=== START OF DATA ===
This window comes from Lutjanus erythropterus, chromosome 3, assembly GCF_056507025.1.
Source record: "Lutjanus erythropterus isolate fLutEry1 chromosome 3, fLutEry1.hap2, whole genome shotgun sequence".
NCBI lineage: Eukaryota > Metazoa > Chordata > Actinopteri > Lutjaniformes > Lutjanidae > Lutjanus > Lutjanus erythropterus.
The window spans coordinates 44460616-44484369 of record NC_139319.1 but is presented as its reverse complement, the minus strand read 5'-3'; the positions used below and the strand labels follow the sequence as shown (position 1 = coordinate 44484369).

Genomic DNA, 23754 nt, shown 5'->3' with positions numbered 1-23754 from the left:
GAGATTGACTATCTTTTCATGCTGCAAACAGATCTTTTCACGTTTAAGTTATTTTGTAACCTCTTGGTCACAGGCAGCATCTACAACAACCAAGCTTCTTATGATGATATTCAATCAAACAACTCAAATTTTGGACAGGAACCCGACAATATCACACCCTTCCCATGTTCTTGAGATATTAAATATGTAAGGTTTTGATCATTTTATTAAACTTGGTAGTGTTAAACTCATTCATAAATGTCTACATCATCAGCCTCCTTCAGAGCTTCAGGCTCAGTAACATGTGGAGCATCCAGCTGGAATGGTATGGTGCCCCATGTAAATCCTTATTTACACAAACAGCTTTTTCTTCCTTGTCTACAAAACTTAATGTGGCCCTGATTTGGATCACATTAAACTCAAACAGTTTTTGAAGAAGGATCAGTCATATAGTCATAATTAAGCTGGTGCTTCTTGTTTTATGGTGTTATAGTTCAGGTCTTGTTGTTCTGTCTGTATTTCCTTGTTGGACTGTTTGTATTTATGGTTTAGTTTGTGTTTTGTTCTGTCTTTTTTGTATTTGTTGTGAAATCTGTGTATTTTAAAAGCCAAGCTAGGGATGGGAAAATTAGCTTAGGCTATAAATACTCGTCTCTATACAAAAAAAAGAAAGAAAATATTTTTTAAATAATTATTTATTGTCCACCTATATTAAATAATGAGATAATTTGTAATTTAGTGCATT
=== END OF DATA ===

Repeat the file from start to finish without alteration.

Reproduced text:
This window comes from Lutjanus erythropterus, chromosome 3, assembly GCF_056507025.1.
Source record: "Lutjanus erythropterus isolate fLutEry1 chromosome 3, fLutEry1.hap2, whole genome shotgun sequence".
NCBI lineage: Eukaryota > Metazoa > Chordata > Actinopteri > Lutjaniformes > Lutjanidae > Lutjanus > Lutjanus erythropterus.
The window spans coordinates 44460616-44484369 of record NC_139319.1 but is presented as its reverse complement, the minus strand read 5'-3'; the positions used below and the strand labels follow the sequence as shown (position 1 = coordinate 44484369).

Genomic DNA, 23754 nt, shown 5'->3' with positions numbered 1-23754 from the left:
GAGATTGACTATCTTTTCATGCTGCAAACAGATCTTTTCACGTTTAAGTTATTTTGTAACCTCTTGGTCACAGGCAGCATCTACAACAACCAAGCTTCTTATGATGATATTCAATCAAACAACTCAAATTTTGGACAGGAACCCGACAATATCACACCCTTCCCATGTTCTTGAGATATTAAATATGTAAGGTTTTGATCATTTTATTAAACTTGGTAGTGTTAAACTCATTCATAAATGTCTACATCATCAGCCTCCTTCAGAGCTTCAGGCTCAGTAACATGTGGAGCATCCAGCTGGAATGGTATGGTGCCCCATGTAAATCCTTATTTACACAAACAGCTTTTTCTTCCTTGTCTACAAAACTTAATGTGGCCCTGATTTGGATCACATTAAACTCAAACAGTTTTTGAAGAAGGATCAGTCATATAGTCATAATTAAGCTGGTGCTTCTTGTTTTATGGTGTTATAGTTCAGGTCTTGTTGTTCTGTCTGTATTTCCTTGTTGGACTGTTTGTATTTATGGTTTAGTTTGTGTTTTGTTCTGTCTTTTTTGTATTTGTTGTGAAATCTGTGTATTTTAAAAGCCAAGCTAGGGATGGGAAAATTAGCTTAGGCTATAAATACTCGTCTCTATACAAAAAAAAGAAAGAAAATATTTTTTAAATAATTATTTATTGTCCACCTATATTAAATAATGAGATAATTTGTAATTTAGTGCATT